The Man Who Saw Tomorrow (Nostradamus) (1981)
Critic Consensus: No consensus yet.
The Man Who Saw Tomorrow (Nostradamus) Photos
as French Soldier
as The Grandfather
as The Maid
as Warlord's Aide
as The President
as The Secretary of State
as French Soldier
as The Friar
Critic Reviews for The Man Who Saw Tomorrow (Nostradamus)
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Audience Reviews for The Man Who Saw Tomorrow (Nostradamus)
This was an effectively creepy movie, back when I was a kid. But that's the key: I was a kid. As I got older, I realized that Nostradamus's prophecies are merely ramblings that could be molded to fit whatever event or agenda the interpreter wants. Why call Hitler "Hister"? Isn't it kind of important to get the name right, for the man who started the deadliest war in human history? Regardless, the film has a creepy, if now antiquated and wrong, notion of where world history would go after 1980. And Orson Welles narration is unsettling.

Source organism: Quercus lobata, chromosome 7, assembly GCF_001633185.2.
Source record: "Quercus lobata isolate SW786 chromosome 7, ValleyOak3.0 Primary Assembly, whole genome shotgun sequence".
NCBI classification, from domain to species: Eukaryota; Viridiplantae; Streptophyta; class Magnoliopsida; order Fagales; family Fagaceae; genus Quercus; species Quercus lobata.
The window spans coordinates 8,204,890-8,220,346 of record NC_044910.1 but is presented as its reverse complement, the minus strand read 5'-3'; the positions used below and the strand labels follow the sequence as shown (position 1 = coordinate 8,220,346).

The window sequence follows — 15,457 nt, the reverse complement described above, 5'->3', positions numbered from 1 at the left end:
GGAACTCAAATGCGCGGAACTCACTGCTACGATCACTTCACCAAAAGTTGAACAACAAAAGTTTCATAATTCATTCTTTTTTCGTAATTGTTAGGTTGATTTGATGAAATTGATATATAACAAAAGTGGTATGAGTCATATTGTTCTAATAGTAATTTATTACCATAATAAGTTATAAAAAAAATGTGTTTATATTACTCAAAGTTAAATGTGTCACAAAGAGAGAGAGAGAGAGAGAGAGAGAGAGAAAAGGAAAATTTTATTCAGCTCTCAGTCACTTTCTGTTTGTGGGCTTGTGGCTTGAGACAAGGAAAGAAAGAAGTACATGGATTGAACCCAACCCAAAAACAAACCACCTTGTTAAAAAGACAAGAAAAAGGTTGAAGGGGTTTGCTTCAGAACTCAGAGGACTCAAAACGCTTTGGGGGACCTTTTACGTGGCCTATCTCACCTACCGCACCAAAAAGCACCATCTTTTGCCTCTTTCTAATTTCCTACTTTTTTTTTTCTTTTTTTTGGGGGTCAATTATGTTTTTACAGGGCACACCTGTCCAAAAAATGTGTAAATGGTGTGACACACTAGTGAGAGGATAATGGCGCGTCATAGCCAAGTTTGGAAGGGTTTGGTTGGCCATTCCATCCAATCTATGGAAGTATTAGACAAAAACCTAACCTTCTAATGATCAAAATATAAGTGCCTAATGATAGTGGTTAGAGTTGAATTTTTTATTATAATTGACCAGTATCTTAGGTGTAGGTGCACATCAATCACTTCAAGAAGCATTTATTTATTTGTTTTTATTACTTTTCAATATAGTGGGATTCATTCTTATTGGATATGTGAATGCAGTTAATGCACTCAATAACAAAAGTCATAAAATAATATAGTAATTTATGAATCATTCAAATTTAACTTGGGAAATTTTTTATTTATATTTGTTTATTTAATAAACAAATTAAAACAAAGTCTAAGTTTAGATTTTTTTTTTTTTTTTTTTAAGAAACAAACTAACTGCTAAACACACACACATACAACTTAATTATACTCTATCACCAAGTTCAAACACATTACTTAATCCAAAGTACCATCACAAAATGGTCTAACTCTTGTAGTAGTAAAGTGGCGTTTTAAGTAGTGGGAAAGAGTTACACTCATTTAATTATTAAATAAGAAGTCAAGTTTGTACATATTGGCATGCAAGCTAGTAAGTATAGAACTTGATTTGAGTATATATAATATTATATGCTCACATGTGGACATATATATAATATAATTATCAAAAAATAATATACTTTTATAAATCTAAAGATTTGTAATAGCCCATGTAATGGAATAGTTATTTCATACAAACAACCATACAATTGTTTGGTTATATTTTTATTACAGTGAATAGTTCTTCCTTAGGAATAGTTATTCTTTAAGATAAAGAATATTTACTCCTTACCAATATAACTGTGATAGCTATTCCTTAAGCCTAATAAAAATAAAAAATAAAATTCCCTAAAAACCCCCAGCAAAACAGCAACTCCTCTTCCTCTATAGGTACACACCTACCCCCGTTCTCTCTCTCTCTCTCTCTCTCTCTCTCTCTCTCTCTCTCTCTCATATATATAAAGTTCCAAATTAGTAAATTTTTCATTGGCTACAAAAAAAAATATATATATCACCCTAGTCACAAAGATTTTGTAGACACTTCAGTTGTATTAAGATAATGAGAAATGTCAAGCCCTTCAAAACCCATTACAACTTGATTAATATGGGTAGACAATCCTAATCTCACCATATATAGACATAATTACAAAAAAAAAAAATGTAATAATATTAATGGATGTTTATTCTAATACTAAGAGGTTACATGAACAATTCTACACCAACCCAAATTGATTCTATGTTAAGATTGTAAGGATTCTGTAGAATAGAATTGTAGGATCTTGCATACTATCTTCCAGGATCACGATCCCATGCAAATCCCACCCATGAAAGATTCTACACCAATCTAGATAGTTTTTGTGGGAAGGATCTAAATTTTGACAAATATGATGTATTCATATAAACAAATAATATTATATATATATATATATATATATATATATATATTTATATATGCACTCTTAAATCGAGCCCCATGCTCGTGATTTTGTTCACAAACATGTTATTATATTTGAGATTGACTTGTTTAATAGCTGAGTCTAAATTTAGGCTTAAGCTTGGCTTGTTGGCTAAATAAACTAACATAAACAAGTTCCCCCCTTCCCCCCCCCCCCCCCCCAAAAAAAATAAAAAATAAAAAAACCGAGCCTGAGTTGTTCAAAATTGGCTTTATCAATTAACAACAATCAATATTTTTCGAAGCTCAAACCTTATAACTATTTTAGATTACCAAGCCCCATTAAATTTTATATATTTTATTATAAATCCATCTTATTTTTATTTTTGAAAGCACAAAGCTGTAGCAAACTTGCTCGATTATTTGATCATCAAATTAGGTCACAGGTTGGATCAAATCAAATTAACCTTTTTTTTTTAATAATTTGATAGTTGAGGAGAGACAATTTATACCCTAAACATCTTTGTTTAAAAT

I guess my view of the prophecies of Michel de Nostradamus - the 16th century French prophet who is said to have written down accurate predictions of at least 2000 years of forthcoming human events - holds about as much weight as for me as something like, say, The Da Vinci Code. There are a lot of holes in the Nostradamus' predictions so I tend to chalk it up as nothing more than an interesting curiosity. The documentary The Man Who Saw Tomorrow doesn't see it that way. Here is a movie that offers a tiny bit of biography about the supposed prophet, and then cobbles together footage from every source under the sun in an effort to prove his accuracy. Did he have fore-knowledge of the future? Did he, while sitting in his secluded attic room in the 16th century accurately predict The French Revolution? Napoleon? The American Revolution? The Civil War? The rise of Hitler? World War II? The Atomic Bomb? The Kennedy Assassination? The Moon Landing? Is he also right in his prediction about World War III and the end of the world? Well, I don't happen to think so, but I am confused about whether the movie does. It spends 90 minutes reiterating that Nostradamus wrote down 2000 years worth of prophecies that came true and then adds a tag at the end to tell us that the producers of this film are actually less convinced of his accuracy than I am. At least they're honest. Hosted by Orson Welles, who sits in his stuffy office behind a desk smoking a cigar, The Man Who Saw Tomorrow attempts to lay out all of the major turning points of history by way of Nostradamus' writing. Before diving head-long into his predictions, we learn that Nostradamus was a hard-working student who had ambitions to be a doctor, but after losing his family in the plague, turned his ambitions toward writing down his predictions in something called "quatrains', and hid his verses in anagrams and secret code in an effort to avoid being prosecuted for witchcraft. Early on, we learn, he kissed the robes of a young Franciscan friar who would someday be Pope Sixtus V. He predicted that a king would die in a jousting tournament by having his eye poked out. Later he was invited to the home of a dignitary where he accurately predicted which pig they would be eating for dinner. Yeah . . . okay. The historical predictions put forth by Nostradamus are interesting, but the methods in which the movie presents them are, in a word, baffling. Nothing is off limits here. There is footage of the Kennedy assassination, the holocaust, The Moon Landing, the revolution in Iran. Then, for events where there is no footage, sometimes actors are used in recreations and other times we get footage from old movies like War and Peace. Sprinkled into the mix also are old newsreels, short films, documentary footage, color illustrations and cheap special effects shots from old science fiction movies. The only center of logic in this chaotic mess is a very brief interview with former astronaut Edgar Mitchell who argues that the future is nothing more than our summation of present events. I would have liked to have heard more from him and less from Jean Dixon, who appears absurdly satisfied that she predicted the deaths of both John and Bobby Kennedy. That's before Welles informs us that we can see Nostradamus' accuracy if we simply keep one eye on the quatrains and the other on our daily newspaper. For me, that's just too much work. I think I'll just let the future surprise me. The movie also insists over and over that Nostadamus laid out a historical time line that revealed three men who would try to take over the world - Anti-Christs he called them. The first was Napoleon, the second was Hitler and the third is said to be a future tyrant who will come from the Middle East. This man, it is said, will plunge the world into a catastrophic war that will last 4 and 20 years, whatever that means. That prediction lays out the film's final act in which Nostradamus apparently predicted that a Middle Eastern Warrior in a blue turban would start World War III at or about May of 1988. That leads to an embarrassingly silly scene with cheap sets right out of "Battlestar Galactica", with the governments of both The Middle East and The United States firing nukes at each other until civilization is obliterated. After that, the movie helpfully reminds us that Nostradamus predicted a thousand years of peace before the world ends in the year 3797. The Man Who Saw Tomorrow is nothing more than a curiosity. Any attempt to take it seriously requires the kinds of fruitless insights than are often attached to things like The Da Vinci Code, Roswell or Bigfoot. I'm no skeptic but I had to smile at most of this. It is a professionally made film that probably takes its subject more seriously than it deserves. I find the predictions of Nostradamus to be a curious but not essential element to human history. He seemed to have a good track record even if he did predict that Ted Kennedy would become President of the United States in 1984. Hey, nobody's perfect.